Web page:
Title: Almond Author: Won-pyung Sohn
“Whenever life pulled brutal pranks on him, Gon would think that life was like having yourn mom hold your hands one moment, warm and safe, then suddenly drop them with no explanation. No matter how hard he tried to grab hold, he was always abandoned in the end.”
Almond: the novel
It’s not every day you read a book from the perspective of an individual—more specifically, a boy—with Alexithymia. (Then again, it’s not every day you come across such a trait in a book either.) The protagonist, Yunjae, has such a distinct voice that’s frank and detached, but in some ways, curious, that occasionally makes you pause to think about why we do and think the things we do.
I read this book because some of my students mentioned in a class, that it was interesting for me how, most of the time as teenagers, we follow many aspects of our singers or celebrities that we admire, so know that they read a book because of that reason makes me want to read it.
There were a couple of things that threw me off about this book, though. The main one is that I’m not a huge fan of the overcoming narrative, especially when it’s as neatly packaged as the one you’ll find in this novel. It’s not that I want characters to suffer, but I also think this constant strive for normalcy is a problematic one, so it was a little disappointing to see how things wrapped up. I also can’t tell if this is just the result of the translation, but I felt the dialogue between characters was really awkward, and I couldn’t really make head or tails of the nuances of their relationships. Korean having degrees of formality in the language is really hard to translate, so I don’t entirely fault the translator for this, but I think there could have been a way to navigate this a bit better. While I was reading have to make some searching to know more about certain words, and because of that, I found many interesting facts about Korea, their culture, language even history, all I had in my mind was knowing that some of the kids on my classes were really into this book because they can connect somehow with their singer, reason, when you are reading, has a connection between you, the book and the person who tell you shout read it or that this book can be interesting for you.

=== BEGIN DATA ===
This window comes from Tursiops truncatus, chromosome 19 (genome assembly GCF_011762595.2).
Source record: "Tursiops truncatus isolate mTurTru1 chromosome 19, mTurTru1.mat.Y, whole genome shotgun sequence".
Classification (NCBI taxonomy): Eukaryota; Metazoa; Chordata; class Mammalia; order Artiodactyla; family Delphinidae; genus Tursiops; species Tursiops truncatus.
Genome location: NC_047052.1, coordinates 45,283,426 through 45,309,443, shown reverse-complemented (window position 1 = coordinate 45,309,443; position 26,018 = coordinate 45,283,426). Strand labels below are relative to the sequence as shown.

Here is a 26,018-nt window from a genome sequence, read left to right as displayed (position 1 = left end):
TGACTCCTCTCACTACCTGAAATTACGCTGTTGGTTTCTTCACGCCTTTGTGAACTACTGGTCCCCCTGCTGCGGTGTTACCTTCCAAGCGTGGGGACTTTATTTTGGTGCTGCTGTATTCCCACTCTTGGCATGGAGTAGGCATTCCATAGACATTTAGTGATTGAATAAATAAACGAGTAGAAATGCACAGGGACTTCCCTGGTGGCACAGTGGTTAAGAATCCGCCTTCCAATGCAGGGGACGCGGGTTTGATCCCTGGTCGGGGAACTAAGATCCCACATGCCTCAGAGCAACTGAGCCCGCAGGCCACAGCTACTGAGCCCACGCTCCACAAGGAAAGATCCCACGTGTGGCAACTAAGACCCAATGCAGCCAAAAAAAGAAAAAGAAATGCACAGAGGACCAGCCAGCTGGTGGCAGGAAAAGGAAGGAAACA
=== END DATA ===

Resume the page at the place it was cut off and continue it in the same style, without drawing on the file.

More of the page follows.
Almond is worth reading, especially because it is told from a unique perspective. I did find this as heartwarming and enjoyable as others seem to have found it, even though, I wasn’t the biggest fan of how things ended.
Content Warning: bullying, animal cruelty, violence, death, toxic friendship, details of injuries.